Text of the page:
Figure 172. An apparent log-linear relationship between the change in the dissolution rate of prednisolone tablets and storage time at 4°C. Water content: 5.41%. The ratio of the dissolution rate after storage (k) to that before storage (k0) is plotted versus storage time. (Reproduced from Ref. 704 with permission.)

changes in water content with time in various packagings permitted prediction of dissolution changes upon storage.704

Changes during storage in the moisture permeability of cellulose acetate films used to effect controlled release (Fig. 173) were predicted from changes in mechanical properties of the films.705 The mechanical properties measured were relaxation time versus mechanical stress.

For model tablets coated with polymer films composed of ethyl cellulose and hy-droxypropyl methyl cellulose phthalate, plotting the logarithm of moisture permeability and dissolution rate versus the logarithm of physical aging time yielded a linear relationship (Fig. 174). This suggested that long-term stability of moisture permeability and dissolution rate can be estimated from this empirical algorithm.706

Figure 173. Changes in the moisture permeability of cellulose acetate film during storage at 100°C. (Reproduced from Ref. 705 with permission.)

log storage time (h)

Figure 174. A log-log relationship between the change in dissolution rate of hydroxypropyl methyl cellulose phthalate-coated tablets and storage time at high temperature (80°C). □, lObserved; ■, predicted. (Reproduced from Ref. 706 with permission.)

log storage time (h)

Figure 174. A log-log relationship between the change in dissolution rate of hydroxypropyl methyl cellulose phthalate-coated tablets and storage time at high temperature (80°C). □, lObserved; ■, predicted. (Reproduced from Ref. 706 with permission.)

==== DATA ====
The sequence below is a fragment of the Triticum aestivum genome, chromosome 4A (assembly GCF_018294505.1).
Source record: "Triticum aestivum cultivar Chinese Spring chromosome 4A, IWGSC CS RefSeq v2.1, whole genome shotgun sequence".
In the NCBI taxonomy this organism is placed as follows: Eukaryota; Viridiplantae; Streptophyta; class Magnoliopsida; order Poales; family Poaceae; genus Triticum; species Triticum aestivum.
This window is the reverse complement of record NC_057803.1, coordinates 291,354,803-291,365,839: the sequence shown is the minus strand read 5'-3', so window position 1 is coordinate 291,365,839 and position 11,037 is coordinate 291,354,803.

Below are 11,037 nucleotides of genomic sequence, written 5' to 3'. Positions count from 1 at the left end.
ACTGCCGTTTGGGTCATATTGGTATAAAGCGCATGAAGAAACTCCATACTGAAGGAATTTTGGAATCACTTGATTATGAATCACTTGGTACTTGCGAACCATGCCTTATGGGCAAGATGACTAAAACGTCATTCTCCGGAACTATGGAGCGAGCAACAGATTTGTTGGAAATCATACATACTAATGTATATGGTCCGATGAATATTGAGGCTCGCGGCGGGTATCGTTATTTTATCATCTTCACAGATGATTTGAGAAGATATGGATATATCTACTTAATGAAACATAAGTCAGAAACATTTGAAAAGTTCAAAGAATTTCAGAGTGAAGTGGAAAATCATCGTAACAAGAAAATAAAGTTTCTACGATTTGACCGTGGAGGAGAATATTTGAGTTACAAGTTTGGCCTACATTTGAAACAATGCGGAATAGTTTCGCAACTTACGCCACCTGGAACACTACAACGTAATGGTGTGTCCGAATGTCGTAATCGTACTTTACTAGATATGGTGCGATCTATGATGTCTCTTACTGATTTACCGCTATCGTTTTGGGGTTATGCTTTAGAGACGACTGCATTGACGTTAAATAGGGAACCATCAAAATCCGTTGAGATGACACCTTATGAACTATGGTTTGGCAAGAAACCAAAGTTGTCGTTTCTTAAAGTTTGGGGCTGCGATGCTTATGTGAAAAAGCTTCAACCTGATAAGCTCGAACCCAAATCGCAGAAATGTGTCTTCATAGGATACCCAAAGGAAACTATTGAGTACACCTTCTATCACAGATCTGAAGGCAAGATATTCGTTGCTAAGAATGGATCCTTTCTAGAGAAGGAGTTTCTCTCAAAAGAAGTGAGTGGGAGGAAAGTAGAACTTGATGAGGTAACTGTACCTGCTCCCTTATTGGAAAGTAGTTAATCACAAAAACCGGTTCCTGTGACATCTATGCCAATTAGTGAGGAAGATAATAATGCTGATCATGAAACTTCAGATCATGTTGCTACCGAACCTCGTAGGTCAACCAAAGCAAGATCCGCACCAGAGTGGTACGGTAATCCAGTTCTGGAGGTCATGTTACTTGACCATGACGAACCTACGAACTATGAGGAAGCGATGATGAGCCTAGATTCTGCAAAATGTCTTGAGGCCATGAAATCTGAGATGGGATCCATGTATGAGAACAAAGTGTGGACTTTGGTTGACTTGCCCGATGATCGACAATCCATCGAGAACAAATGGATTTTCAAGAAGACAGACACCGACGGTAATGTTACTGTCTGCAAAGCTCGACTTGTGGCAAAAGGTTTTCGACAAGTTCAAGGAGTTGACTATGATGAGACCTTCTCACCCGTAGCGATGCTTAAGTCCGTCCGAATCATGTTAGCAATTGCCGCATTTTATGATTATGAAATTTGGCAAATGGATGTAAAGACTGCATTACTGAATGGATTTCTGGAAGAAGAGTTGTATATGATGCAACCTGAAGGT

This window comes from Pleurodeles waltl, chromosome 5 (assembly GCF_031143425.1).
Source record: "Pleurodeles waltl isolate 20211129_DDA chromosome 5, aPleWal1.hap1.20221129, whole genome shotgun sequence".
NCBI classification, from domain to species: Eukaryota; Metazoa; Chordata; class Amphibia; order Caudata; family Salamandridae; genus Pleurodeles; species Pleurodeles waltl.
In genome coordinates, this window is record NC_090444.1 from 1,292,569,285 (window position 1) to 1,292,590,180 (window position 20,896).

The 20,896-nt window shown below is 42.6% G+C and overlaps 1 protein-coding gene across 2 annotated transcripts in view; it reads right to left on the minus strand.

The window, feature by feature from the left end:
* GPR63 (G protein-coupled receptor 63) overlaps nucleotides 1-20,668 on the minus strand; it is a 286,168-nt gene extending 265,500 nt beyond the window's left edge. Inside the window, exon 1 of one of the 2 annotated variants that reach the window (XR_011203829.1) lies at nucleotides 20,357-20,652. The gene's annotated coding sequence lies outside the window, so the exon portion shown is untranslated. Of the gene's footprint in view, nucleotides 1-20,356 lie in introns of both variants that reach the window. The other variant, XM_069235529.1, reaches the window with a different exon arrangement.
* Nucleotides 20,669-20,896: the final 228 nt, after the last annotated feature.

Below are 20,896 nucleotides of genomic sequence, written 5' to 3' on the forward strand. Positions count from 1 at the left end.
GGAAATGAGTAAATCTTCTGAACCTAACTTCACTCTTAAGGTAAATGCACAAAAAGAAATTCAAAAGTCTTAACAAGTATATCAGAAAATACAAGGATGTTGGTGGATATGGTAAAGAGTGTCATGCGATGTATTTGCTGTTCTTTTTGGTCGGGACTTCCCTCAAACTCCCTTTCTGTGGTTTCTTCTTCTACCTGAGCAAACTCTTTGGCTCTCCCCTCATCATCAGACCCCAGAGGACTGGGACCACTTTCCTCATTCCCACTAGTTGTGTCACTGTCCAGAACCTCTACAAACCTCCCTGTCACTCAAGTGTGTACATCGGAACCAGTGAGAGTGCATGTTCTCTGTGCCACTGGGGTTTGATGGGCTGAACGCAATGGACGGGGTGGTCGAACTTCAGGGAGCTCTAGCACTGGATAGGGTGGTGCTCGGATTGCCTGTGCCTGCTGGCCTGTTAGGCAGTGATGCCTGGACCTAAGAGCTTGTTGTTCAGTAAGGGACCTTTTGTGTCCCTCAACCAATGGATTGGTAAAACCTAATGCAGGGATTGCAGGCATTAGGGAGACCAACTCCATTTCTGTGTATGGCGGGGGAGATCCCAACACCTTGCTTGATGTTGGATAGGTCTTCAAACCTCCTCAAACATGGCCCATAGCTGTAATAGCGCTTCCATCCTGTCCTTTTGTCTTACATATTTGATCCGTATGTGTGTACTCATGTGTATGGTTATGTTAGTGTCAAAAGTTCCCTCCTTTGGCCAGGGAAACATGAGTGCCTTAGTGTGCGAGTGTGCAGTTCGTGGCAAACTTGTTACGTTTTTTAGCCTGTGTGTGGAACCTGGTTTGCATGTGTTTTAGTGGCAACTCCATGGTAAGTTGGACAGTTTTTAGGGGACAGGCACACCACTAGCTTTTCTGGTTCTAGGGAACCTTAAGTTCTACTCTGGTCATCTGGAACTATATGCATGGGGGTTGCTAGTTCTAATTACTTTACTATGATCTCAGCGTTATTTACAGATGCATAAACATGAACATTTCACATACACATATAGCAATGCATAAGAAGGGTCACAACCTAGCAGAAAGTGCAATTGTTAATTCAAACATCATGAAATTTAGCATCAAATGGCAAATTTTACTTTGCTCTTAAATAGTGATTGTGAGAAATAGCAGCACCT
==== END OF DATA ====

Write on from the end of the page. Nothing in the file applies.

It is generally accepted that the stability of dissolution rate during room-temperature storage cannot be predicted from shorter-term storage under accelerated conditions of high temperature and humidity. This was confirmed by the observation that tablets containing polyvinylpyrrolidone exhibited a marked change in dissolution rate during storage at 23 °C, whereas no change was observed at 65°C.683 On the other hand, short-term accelerated testing is considered to be somewhat useful. Changes in the dissolution rate of hydrochlo-rothiazide tablets at room temperature, for example, were correlated to changes observed at 37, 50, and 80°C, suggesting that stability evaluation by accelerated testing may be possible in some cases.675 That no change was seen in dissolution rate during short-term storage of film-coated, enteric-coated, and sugar-coated tablets under accelerated conditions provided some confidence that dissolution at room temperature should not change significantly with time.693